Tuesday, October 17, 2017

Homesick for Another World by Ottessa Moshfegh

What first drew me to this book, the latest from critically acclaimed author Ottessa Moshfegh, was the title. If I could title the general zeitgeist in America of late, it would be that. Homesick for Another World. And in "judging a book by its cover" news: the image of a vintage looking UFO on the cover accompanied by the clean color blocks spoke to me as well. Lately I've been looking for stories about people living just outside the edges, people who don't fit inside their own lives and spend most of their time inside their own heads. Something about the repellent nature of living in the world today makes characters like these resonate. I should also add that, by comparison, my own private Idahoes feel so much better when I read about theirs.

Homesick for Another World is a collection of short stories that fit exactly what I was looking for. Moshfegh's characters all live (or in some cases, spend just the summers in) the fringes of society, involving themselves in self-destruction, dysfunctional relationships, failed careers, and their own bizarre "other" worlds. There is a pervasive morbid quality to all of their lives and their situations are at once strange and totally normal. Moshfegh is so gifted at voice; though each protagonist was so profoundly different in each of the stories, they shared a quality of isolation and loneliness that managed to connect them all. I got the sense that they would recognize something in themselves if they met each other.

Some standout stories include "Bettering Myself" about a highly dysfunctional teacher with a penchant for inappropriate conversations with her students and ex-husband."The Beach Boy" tells the story of a widower and the discovery of his deceased wife's infidelity during their last vacation together. "Slumming" was the most engaging story for me. The story is about a teacher who spends her summers in a small, run down town, doing drugs which she buys from the "zombies" at the bus station and keeping the residents as "part of the scenery," until a pregnant young woman from the town comes to clean her house. Moshfegh gives us a glimpse inside the inner lives of these oddball, yet wholly relatable people.

I read this book as part of the Book Riot 2017 Read Harder Challenge. This is challenge #22: Read a collection of stories by a woman. There were SO MANY to choose from and ultimately, it came down to about six choices for this. What tipped me over to Moshfegh was that I so loved her novel Eileen and I wanted to hear her distinct and unique voice again. I get that this challenge's purpose was to promote more writing by women, however, I didn't find this part all that challenging. There is so much great short story writing by women. I'm thinking of Lorrie Moore, Miranda July, and if we want to take it old skool, Flannery O'Connor, Eudora Welty, Kate Chopin....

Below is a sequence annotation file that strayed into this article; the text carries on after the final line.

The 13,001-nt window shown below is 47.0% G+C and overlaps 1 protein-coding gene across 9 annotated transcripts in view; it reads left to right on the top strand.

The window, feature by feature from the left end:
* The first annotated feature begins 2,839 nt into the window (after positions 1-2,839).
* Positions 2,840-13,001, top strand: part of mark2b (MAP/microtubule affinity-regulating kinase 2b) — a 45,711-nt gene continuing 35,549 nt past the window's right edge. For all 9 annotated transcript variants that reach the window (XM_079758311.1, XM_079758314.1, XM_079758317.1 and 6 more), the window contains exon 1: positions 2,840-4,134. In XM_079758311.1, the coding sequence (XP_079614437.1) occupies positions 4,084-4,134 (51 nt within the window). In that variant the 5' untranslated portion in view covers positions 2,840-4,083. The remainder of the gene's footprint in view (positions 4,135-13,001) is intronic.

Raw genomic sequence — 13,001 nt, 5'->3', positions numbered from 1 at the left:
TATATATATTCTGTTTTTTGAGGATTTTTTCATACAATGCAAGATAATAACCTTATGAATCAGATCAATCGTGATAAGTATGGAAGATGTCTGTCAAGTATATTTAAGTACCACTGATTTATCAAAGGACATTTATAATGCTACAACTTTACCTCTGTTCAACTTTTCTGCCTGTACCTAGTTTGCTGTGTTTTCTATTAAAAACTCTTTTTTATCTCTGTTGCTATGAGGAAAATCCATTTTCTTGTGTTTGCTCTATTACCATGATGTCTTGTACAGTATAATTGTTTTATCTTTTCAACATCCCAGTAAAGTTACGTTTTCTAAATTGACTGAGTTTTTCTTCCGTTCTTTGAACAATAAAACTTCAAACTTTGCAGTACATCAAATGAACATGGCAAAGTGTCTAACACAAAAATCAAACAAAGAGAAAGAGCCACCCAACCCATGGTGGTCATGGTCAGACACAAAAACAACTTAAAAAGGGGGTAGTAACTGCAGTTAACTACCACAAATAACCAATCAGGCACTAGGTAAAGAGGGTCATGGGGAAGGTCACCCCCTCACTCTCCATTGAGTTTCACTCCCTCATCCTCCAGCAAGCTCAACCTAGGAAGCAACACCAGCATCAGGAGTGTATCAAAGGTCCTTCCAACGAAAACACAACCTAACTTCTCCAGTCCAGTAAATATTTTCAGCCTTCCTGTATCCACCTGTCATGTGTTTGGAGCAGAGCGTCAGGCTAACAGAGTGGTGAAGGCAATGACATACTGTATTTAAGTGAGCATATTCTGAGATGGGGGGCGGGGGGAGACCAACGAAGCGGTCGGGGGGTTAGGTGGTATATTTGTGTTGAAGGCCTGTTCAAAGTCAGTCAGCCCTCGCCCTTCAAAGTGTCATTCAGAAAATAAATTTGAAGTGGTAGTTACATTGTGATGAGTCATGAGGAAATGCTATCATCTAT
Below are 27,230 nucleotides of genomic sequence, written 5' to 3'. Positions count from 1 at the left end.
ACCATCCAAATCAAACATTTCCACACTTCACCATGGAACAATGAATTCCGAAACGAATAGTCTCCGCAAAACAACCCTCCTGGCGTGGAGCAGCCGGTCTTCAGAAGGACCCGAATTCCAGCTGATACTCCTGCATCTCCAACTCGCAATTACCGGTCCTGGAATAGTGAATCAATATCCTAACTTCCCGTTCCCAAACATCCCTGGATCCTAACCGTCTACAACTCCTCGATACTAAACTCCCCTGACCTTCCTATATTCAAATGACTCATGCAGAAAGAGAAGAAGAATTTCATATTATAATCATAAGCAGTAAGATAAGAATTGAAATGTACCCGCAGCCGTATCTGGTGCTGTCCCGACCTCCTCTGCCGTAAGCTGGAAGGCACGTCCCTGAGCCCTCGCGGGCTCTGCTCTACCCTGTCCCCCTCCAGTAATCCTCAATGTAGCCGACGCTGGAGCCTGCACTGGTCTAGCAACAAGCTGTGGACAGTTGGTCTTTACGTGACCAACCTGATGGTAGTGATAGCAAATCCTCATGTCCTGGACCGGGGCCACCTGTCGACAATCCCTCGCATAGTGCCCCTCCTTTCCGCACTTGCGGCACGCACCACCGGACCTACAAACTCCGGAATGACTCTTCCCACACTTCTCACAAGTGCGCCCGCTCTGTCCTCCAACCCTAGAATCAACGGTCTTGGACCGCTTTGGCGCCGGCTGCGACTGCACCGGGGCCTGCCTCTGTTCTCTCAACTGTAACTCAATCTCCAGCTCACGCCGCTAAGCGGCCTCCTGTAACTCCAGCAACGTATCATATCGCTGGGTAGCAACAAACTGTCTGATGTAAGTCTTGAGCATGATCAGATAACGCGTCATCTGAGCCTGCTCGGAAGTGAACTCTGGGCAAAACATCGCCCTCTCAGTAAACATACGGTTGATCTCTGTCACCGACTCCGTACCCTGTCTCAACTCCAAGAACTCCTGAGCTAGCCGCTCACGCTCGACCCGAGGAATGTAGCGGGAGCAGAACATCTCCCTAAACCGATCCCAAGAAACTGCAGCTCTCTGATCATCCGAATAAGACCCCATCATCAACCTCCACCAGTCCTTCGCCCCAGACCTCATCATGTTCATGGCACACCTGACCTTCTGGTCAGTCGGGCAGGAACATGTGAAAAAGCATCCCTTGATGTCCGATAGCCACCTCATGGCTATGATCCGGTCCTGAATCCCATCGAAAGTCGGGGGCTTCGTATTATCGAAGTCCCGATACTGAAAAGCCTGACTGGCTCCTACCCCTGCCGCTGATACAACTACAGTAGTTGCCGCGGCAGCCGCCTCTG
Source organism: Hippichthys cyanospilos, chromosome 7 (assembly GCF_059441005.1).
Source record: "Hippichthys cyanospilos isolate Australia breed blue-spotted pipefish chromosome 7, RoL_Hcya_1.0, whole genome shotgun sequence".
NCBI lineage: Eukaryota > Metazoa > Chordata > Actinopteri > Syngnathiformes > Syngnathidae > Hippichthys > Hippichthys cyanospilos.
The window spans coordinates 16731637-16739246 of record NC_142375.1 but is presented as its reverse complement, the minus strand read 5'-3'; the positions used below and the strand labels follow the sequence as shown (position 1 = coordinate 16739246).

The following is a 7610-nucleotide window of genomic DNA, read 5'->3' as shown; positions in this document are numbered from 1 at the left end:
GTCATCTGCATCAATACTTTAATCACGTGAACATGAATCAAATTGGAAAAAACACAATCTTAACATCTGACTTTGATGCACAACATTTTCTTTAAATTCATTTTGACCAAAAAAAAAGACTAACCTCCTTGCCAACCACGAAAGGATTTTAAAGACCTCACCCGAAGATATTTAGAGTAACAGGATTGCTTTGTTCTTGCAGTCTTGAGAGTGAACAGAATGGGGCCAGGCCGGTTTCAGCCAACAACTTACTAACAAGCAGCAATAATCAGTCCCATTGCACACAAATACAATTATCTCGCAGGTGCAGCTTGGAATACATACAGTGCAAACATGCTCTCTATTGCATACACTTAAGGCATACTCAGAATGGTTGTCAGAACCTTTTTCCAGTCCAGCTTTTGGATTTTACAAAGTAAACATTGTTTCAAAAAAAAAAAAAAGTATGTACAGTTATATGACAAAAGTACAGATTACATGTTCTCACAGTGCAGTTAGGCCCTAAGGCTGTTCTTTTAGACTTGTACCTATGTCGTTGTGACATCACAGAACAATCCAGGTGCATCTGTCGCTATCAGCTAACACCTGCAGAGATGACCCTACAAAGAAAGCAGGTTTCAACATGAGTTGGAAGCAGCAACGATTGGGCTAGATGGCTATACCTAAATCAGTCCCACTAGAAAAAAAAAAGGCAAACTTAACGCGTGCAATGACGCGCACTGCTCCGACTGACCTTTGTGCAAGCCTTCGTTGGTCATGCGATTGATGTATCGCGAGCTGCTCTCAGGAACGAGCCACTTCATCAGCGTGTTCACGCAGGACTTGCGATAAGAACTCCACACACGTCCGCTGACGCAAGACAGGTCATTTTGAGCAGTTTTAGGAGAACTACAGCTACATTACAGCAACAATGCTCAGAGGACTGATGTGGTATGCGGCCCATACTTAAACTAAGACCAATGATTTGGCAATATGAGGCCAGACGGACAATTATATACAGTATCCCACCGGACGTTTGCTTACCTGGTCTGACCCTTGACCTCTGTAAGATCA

(A note about the Read Harder Challenge: Considering we are mid-October and I am hella behind my reading schedule, I am doubtful I'm going to complete the challenge in 2017. I will pick it up in the first half of 2018...maybe. There will undoubtedly be a 2018 challenge that will strike my fancy by then and I'm nothing if not a slave to my own fickle reading brain. I do still have a few months but I'm not optimistic I'll get more than one or two more into this challenge. There are just too many other books on deck, damnit.)

2017 Read Harder Challenge
1. Read a book about sports.
2. Read a debut novel.
3. Read a book about books.
4. Read a book set in Central or South America, written by a Central or South American author.
5. Read a book by an immigrant or with a central immigration narrative.
6. Read an all-ages comic.
7. Read a book published between 1900 and 1950.
8. Read a travel memoir.
9. Read a book you’ve read before.
10. Read a book that is set within 100 miles of your location.
11. Read a book that is set more than 5000 miles from your location.
12. Read a fantasy novel.
13. Read a nonfiction book about technology.
14. Read a book about war.
15. Read a YA or middle grade novel by an author who identifies as LGBTQ+.
16. Read a book that has been banned or frequently challenged in your country.
17. Read a classic by an author of color.
18. Read a superhero comic with a female lead.
19. Read an LGBTQ+ romance novel.
20. Read a book in which a character of color goes on a spiritual journey
21. Read a book published by a micropress.
22. Read a collection of stories by a woman.
23. Read a collection of poetry in translation on a theme other than love.
24. Read a book wherein all point-of-view characters are people of color.

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